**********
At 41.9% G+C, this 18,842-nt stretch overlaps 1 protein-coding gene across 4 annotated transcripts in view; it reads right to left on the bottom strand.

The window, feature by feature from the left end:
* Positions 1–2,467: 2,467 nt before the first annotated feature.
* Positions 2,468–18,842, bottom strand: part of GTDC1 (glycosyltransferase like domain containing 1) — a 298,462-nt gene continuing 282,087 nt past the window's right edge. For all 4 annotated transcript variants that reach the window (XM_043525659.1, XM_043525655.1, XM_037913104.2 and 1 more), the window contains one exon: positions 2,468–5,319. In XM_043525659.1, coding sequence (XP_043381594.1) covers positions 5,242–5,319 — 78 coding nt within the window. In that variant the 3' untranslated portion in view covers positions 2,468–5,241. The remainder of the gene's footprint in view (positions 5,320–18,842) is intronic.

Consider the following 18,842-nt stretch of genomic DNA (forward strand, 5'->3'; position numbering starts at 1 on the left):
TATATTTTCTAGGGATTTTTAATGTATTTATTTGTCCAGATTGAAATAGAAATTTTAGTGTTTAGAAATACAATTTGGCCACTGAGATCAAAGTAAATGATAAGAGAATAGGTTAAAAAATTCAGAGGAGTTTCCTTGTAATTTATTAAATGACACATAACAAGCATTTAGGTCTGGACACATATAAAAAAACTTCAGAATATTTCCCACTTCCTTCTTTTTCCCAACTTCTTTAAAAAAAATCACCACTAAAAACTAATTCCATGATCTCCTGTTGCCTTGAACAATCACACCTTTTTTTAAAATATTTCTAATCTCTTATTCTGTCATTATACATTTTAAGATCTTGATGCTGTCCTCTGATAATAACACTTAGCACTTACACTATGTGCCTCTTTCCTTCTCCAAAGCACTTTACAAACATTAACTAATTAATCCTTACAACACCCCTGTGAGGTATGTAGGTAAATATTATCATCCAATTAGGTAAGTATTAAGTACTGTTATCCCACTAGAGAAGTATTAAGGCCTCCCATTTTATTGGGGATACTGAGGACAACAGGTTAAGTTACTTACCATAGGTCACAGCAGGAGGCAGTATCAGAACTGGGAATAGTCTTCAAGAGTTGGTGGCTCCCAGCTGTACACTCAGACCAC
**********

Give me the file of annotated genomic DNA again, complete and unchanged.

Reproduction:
At 41.9% G+C, this 18,842-nt stretch overlaps 1 protein-coding gene across 4 annotated transcripts in view; it reads right to left on the bottom strand.

The window, feature by feature from the left end:
* Positions 1–2,467: 2,467 nt before the first annotated feature.
* Positions 2,468–18,842, bottom strand: part of GTDC1 (glycosyltransferase like domain containing 1) — a 298,462-nt gene continuing 282,087 nt past the window's right edge. For all 4 annotated transcript variants that reach the window (XM_043525659.1, XM_043525655.1, XM_037913104.2 and 1 more), the window contains one exon: positions 2,468–5,319. In XM_043525659.1, coding sequence (XP_043381594.1) covers positions 5,242–5,319 — 78 coding nt within the window. In that variant the 3' untranslated portion in view covers positions 2,468–5,241. The remainder of the gene's footprint in view (positions 5,320–18,842) is intronic.

Consider the following 18,842-nt stretch of genomic DNA (forward strand, 5'->3'; position numbering starts at 1 on the left):
TATATTTTCTAGGGATTTTTAATGTATTTATTTGTCCAGATTGAAATAGAAATTTTAGTGTTTAGAAATACAATTTGGCCACTGAGATCAAAGTAAATGATAAGAGAATAGGTTAAAAAATTCAGAGGAGTTTCCTTGTAATTTATTAAATGACACATAACAAGCATTTAGGTCTGGACACATATAAAAAAACTTCAGAATATTTCCCACTTCCTTCTTTTTCCCAACTTCTTTAAAAAAAATCACCACTAAAAACTAATTCCATGATCTCCTGTTGCCTTGAACAATCACACCTTTTTTTAAAATATTTCTAATCTCTTATTCTGTCATTATACATTTTAAGATCTTGATGCTGTCCTCTGATAATAACACTTAGCACTTACACTATGTGCCTCTTTCCTTCTCCAAAGCACTTTACAAACATTAACTAATTAATCCTTACAACACCCCTGTGAGGTATGTAGGTAAATATTATCATCCAATTAGGTAAGTATTAAGTACTGTTATCCCACTAGAGAAGTATTAAGGCCTCCCATTTTATTGGGGATACTGAGGACAACAGGTTAAGTTACTTACCATAGGTCACAGCAGGAGGCAGTATCAGAACTGGGAATAGTCTTCAAGAGTTGGTGGCTCCCAGCTGTACACTCAGACCAC